Denmark's Caroline Wozniacki celebrates after winning her group stage match against Czech Republic's Petra Kvitova. Photo: REUTERS/Edgar Su
Denmark's Caroline Wozniacki celebrates after winning her group stage match against Czech Republic's Petra Kvitova. Photo: REUTERS/Edgar Su
Wozniacki said it was a condition she would have to deal with daily. Photo: Edgar Su/Reuters
Wozniacki said it was a condition she would have to deal with daily. Photo: Edgar Su/Reuters

SINGAPORE – World number three Caroline Wozniacki revealed on Thursday that she has been diagnosed with rheumatoid arthritis, a revelation she found out before the US Open.

The Dane crashed out of the WTA Finals with a 5-7, 7-5, 6-3 loss to Elina Svitolina, ending her title defence. It completed a momentous season for Wozniacki, who captured her first Grand Slam at the Australian Open in January.

Wozniacki said she initially felt unwell after Wimbledon before waking up during the Rogers Cup in August unable to lift her arms. She was diagnosed with rheumatoid arthritis, a disease that attacks the joints, before the US Open.

"It's been a lot to just take in. After the US Open, I just kind of had to figure out what really was going on," she told reporters. "So that's when I really figured it out. I went to see one of the best doctors there is and start treatment."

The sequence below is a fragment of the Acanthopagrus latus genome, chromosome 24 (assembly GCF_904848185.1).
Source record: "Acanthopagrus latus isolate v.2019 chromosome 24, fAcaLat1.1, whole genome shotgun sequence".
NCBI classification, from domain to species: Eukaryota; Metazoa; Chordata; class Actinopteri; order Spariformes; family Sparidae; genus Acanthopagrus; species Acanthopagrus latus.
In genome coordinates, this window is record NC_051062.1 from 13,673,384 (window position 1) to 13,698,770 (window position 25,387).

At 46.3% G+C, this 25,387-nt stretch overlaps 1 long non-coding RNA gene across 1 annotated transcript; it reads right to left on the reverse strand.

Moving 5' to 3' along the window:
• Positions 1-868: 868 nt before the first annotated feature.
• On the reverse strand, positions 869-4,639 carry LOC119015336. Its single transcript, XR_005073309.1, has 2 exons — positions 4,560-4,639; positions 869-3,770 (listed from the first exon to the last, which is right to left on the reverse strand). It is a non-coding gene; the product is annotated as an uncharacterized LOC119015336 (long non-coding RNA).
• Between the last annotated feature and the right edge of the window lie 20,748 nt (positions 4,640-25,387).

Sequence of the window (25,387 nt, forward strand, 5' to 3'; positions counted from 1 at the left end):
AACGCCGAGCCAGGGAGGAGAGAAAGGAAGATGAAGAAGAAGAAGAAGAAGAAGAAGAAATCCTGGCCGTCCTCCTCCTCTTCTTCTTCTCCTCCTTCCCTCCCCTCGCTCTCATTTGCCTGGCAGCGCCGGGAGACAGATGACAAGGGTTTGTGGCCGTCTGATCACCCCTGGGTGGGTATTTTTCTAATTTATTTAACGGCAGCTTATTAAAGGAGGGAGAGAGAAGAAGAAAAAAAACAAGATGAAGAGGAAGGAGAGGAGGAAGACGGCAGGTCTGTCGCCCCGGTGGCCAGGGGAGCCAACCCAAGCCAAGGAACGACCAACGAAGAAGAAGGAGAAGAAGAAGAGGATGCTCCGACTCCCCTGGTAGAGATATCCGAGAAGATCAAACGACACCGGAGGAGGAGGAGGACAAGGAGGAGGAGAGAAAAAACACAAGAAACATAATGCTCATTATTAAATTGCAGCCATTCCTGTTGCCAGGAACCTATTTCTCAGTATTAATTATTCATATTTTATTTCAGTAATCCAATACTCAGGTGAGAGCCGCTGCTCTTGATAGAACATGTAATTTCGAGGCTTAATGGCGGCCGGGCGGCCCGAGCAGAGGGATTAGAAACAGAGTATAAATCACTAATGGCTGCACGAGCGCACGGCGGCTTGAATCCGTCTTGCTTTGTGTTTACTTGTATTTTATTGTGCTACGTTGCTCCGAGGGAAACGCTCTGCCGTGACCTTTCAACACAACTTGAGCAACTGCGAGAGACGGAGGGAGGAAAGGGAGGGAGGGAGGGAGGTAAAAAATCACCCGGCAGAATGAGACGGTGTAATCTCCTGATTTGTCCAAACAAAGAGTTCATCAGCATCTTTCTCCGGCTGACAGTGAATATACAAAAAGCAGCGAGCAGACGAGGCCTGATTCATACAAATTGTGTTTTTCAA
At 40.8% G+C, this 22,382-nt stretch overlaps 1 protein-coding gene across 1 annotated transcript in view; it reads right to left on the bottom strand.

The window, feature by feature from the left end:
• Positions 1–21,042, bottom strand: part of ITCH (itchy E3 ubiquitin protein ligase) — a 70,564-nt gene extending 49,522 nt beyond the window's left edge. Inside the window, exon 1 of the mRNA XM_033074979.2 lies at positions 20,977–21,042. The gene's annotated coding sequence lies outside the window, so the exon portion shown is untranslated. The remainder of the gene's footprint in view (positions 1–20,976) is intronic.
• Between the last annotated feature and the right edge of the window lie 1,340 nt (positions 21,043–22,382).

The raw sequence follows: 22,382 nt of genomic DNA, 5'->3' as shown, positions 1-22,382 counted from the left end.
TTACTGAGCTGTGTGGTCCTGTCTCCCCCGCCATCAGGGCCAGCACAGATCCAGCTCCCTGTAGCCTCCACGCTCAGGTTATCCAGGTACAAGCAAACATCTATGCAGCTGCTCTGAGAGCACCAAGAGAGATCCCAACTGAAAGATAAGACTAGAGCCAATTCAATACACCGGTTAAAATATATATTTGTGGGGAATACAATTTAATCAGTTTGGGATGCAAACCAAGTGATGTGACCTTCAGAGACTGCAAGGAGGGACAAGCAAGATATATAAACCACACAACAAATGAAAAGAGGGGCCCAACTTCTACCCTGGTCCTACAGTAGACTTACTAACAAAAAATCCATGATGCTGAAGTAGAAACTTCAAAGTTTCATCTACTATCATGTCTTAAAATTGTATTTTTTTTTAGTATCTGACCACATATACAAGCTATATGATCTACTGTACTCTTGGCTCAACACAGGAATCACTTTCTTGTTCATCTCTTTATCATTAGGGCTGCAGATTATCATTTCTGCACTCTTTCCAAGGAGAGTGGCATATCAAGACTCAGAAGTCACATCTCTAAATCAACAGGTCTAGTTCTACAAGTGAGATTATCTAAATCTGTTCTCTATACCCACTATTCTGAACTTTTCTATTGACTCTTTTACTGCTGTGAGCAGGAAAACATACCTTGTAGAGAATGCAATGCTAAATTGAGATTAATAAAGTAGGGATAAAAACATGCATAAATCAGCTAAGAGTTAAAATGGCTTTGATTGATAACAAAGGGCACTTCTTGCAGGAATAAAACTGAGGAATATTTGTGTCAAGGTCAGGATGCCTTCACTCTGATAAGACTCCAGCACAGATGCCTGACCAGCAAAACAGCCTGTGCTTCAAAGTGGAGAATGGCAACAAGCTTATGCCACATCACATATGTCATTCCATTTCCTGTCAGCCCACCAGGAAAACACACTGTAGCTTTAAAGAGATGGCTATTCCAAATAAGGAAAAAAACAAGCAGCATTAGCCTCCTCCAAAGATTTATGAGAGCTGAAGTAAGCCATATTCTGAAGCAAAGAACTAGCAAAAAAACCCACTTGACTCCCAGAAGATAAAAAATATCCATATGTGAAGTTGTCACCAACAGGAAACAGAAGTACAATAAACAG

The 28-year-old said she would look at ways during the off-season to control the autoimmune disease. "You find a plan, figure out what to do, you do your research, and thankfully there is great things now that you can do to it," she said.

"You just kind of move on from it and work through it and figure out how to deal with it and live with it."

Wozniacki said it was a condition she would have to deal with daily. Photo: Edgar Su/Reuters
Wozniacki said it was a condition she would have to deal with daily. Photo: Edgar Su/Reuters

Wozniacki said it was a condition she would have to deal with daily. 

"The medication has really improved, so that's amazing," she said. "You have to think about diet, sleep, everything else. You know, it's a lifetime thing. It's not something that just goes away."

Her victory at the China Open earlier this month was particularly emotional. 

"I think that meant so much to me," she said. "It also gave me the belief that nothing is going to set me back."

Agence France-Presse (AFP)